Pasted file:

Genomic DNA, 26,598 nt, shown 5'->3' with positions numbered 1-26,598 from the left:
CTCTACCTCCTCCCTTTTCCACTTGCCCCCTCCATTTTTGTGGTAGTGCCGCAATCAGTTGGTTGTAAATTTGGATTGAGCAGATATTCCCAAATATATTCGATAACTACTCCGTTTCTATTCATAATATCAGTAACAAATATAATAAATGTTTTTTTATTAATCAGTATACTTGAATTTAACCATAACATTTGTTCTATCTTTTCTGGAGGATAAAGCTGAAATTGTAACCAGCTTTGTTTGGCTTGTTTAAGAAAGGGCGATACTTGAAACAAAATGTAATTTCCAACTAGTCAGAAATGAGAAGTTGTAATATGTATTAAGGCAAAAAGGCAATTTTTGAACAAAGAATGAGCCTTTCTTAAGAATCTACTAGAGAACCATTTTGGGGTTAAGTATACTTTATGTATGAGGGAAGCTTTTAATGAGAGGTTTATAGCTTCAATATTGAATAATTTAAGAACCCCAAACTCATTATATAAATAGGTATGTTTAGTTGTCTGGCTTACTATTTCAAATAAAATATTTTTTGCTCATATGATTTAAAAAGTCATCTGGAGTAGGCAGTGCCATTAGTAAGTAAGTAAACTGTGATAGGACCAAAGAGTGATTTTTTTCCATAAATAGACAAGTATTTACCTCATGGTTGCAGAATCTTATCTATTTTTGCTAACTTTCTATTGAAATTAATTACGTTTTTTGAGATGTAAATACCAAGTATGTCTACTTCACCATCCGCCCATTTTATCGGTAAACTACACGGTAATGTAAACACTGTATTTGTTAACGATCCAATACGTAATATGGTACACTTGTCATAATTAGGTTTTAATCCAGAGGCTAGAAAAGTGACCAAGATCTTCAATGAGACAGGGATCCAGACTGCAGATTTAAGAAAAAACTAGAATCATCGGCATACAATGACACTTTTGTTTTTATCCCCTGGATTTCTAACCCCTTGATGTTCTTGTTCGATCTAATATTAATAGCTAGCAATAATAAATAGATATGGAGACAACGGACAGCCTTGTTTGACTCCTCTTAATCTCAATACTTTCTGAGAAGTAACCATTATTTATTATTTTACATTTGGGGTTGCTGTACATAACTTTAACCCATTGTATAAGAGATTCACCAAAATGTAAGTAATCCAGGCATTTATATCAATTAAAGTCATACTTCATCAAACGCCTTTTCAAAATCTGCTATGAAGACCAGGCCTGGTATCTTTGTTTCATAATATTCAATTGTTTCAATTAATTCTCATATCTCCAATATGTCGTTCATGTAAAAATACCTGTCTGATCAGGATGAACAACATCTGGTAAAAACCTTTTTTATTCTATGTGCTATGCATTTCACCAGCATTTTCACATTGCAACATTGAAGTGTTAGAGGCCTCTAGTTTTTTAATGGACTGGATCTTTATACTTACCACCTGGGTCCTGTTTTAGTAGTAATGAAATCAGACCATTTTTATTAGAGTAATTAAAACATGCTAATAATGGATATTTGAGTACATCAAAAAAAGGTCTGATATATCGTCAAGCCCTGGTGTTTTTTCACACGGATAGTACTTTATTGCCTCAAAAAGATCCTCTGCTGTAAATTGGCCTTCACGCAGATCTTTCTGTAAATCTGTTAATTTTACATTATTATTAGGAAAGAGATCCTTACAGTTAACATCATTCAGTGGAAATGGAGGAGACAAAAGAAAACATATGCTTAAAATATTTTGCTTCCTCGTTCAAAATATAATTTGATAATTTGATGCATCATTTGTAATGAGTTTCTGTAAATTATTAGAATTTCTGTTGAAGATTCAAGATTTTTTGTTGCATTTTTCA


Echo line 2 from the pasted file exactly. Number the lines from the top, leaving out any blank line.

CTCTACCTCCTCCCTTTTCCACTTGCCCCCTCCATTTTTGTGGTAGTGCCGCAATCAGTTGGTTGTAAATTTGGATTGAGCAGATATTCCCAAATATATTCGATAACTACTCCGTTTCTATTCATAATATCAGTAACAAATATAATAAATGTTTTTTTATTAATCAGTATACTTGAATTTAACCATAACATTTGTTCTATCTTTTCTGGAGGATAAAGCTGAAATTGTAACCAGCTTTGTTTGGCTTGTTTAAGAAAGGGCGATACTTGAAACAAAATGTAATTTCCAACTAGTCAGAAATGAGAAGTTGTAATATGTATTAAGGCAAAAAGGCAATTTTTGAACAAAGAATGAGCCTTTCTTAAGAATCTACTAGAGAACCATTTTGGGGTTAAGTATACTTTATGTATGAGGGAAGCTTTTAATGAGAGGTTTATAGCTTCAATATTGAATAATTTAAGAACCCCAAACTCATTATATAAATAGGTATGTTTAGTTGTCTGGCTTACTATTTCAAATAAAATATTTTTTGCTCATATGATTTAAAAAGTCATCTGGAGTAGGCAGTGCCATTAGTAAGTAAGTAAACTGTGATAGGACCAAAGAGTGATTTTTTTCCATAAATAGACAAGTATTTACCTCATGGTTGCAGAATCTTATCTATTTTTGCTAACTTTCTATTGAAATTAATTACGTTTTTTGAGATGTAAATACCAAGTATGTCTACTTCACCATCCGCCCATTTTATCGGTAAACTACACGGTAATGTAAACACTGTATTTGTTAACGATCCAATACGTAATATGGTACACTTGTCATAATTAGGTTTTAATCCAGAGGCTAGAAAAGTGACCAAGATCTTCAATGAGACAGGGATCCAGACTGCAGATTTAAGAAAAAACTAGAATCATCGGCATACAATGACACTTTTGTTTTTATCCCCTGGATTTCTAACCCCTTGATGTTCTTGTTCGATCTAATATTAATAGCTAGCAATAATAAATAGATATGGAGACAACGGACAGCCTTGTTTGACTCCTCTTAATCTCAATACTTTCTGAGAAGTAACCATTATTTATTATTTTACATTTGGGGTTGCTGTACATAACTTTAACCCATTGTATAAGAGATTCACCAAAATGTAAGTAATCCAGGCATTTATATCAATTAAAGTCATACTTCATCAAACGCCTTTTCAAAATCTGCTATGAAGACCAGGCCTGGTATCTTTGTTTCATAATATTCAATTGTTTCAATTAATTCTCATATCTCCAATATGTCGTTCATGTAAAAATACCTGTCTGATCAGGATGAACAACATCTGGTAAAAACCTTTTTTATTCTATGTGCTATGCATTTCACCAGCATTTTCACATTGCAACATTGAAGTGTTAGAGGCCTCTAGTTTTTTAATGGACTGGATCTTTATACTTACCACCTGGGTCCTGTTTTAGTAGTAATGAAATCAGACCATTTTTATTAGAGTAATTAAAACATGCTAATAATGGATATTTGAGTACATCAAAAAAAGGTCTGATATATCGTCAAGCCCTGGTGTTTTTTCACACGGATAGTACTTTATTGCCTCAAAAAGATCCTCTGCTGTAAATTGGCCTTCACGCAGATCTTTCTGTAAATCTGTTAATTTTACATTATTATTAGGAAAGAGATCCTTACAGTTAACATCATTCAGTGGAAATGGAGGAGACAAAAGAAAACATATGCTTAAAATATTTTGCTTCCTCGTTCAAAATATAATTTGATAATTTGATGCATCATTTGTAATGAGTTTCTGTAAATTATTAGAATTTCTGTTGAAGATTCAAGATTTTTTGTTGCATTTTTCA